T-Mobile to Use WiFi to Supplement Its Cellular Network
The new service offerings will also dovetail with a new program T-Mobile announced earlier in September that promises to top competitor's trade-in offers on used devices. T-Mobile has been very busy in the last month working to attract new customers. In late August, T-Mobile announced that its customers will be able to get their hands on new smartphone models from HTC and Alcatel, such as the HTC One M8 for Windows and Alcatel OneTouch Fierce 2 and Evolve 2 models, due to go on sale in the coming weeks. T-Mobile now joins Verizon Wireless and AT&T in offering the phones to users, after those companies announced the upcoming model back on Aug. 20. Also in late August, T-Mobile announced that customers of its existing $40 monthly Simple Starter cellular phone plans could quadruple the amount of data they can use—from 500MB up to 2GB—for an additional $5 per month. The new 2GB data offer is a limited-time promotion, and it followed another limited-time data promotion that was unveiled earlier in August, when T-Mobile offered free unlimited mobile data for one year to any Simple Choice customer who gets a friend or relative to move his or her service from Sprint, AT&T or Verizon Wireless. There are no contracts for customers under the plans. T-Mobile unveiled the Simple Starter plan in April with the promise of no overage fees ever, according to an earlier eWEEK report. After 500MB, customers are pushed to a slower network.In the aftermath of the failed merger, T-Mobile has been going on the offensive for new customers, which it primarily hopes to poach from its biggest rivals: Sprint, AT&T and Verizon Wireless. Earlier this month, T-Mobile U.S. claimed rights to the top spot in the growing prepaid wireless marketplace in the United States. T-Mobile U.S. said in an announcement that it now has 15.64 million prepaid wireless customers, compared with 15.19 million such customers for rival Sprint. AT&T has 11.34 million prepaid customers, while Verizon Wireless reports 6.04 million prepaid customers, according to T-Mobile.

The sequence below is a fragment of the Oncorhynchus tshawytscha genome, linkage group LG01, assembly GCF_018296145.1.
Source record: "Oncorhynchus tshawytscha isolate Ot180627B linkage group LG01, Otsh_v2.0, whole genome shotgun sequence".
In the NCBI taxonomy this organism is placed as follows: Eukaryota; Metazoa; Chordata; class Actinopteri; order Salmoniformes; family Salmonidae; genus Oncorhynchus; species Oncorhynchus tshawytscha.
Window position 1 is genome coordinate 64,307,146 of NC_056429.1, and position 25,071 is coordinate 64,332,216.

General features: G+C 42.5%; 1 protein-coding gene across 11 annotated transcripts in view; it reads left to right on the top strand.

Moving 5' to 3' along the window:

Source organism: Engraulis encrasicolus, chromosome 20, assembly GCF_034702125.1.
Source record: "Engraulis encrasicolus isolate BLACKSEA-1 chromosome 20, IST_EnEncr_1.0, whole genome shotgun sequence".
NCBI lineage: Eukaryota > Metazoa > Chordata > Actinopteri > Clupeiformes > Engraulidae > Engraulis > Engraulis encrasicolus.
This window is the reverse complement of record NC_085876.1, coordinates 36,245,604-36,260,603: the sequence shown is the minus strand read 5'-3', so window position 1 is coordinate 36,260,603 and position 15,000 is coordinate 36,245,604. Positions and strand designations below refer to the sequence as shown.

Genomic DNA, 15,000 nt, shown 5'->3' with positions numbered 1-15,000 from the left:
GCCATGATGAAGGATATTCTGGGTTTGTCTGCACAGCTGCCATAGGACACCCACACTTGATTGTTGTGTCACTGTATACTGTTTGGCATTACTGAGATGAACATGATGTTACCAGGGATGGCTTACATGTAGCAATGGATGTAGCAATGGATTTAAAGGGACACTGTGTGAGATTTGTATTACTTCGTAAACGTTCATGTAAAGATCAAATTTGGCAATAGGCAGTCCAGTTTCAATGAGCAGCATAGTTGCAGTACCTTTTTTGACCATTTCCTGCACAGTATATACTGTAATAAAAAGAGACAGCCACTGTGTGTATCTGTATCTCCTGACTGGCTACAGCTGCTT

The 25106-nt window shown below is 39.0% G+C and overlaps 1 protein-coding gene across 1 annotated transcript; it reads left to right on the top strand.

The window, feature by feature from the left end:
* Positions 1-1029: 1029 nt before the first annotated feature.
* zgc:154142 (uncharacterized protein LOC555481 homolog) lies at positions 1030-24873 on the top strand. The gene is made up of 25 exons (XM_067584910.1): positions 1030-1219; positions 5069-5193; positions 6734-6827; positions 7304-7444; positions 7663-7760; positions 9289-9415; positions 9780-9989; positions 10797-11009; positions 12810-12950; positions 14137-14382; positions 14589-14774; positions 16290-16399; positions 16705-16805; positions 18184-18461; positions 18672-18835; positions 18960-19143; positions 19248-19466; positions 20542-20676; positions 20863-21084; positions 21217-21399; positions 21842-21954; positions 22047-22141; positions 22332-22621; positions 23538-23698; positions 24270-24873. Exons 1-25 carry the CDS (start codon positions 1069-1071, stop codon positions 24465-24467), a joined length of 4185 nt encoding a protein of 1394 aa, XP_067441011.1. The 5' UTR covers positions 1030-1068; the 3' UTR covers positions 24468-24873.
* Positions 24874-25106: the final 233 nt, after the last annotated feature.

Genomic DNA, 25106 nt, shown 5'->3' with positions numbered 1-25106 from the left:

The latest moves all follow a strategy the company has been taking since its long-rumored merger possibility was scuttled in early August. At the same time that the merger plans were dropped, competitor Sprint simultaneously replaced its CEO, Dan Hesse, with Marcelo Claure.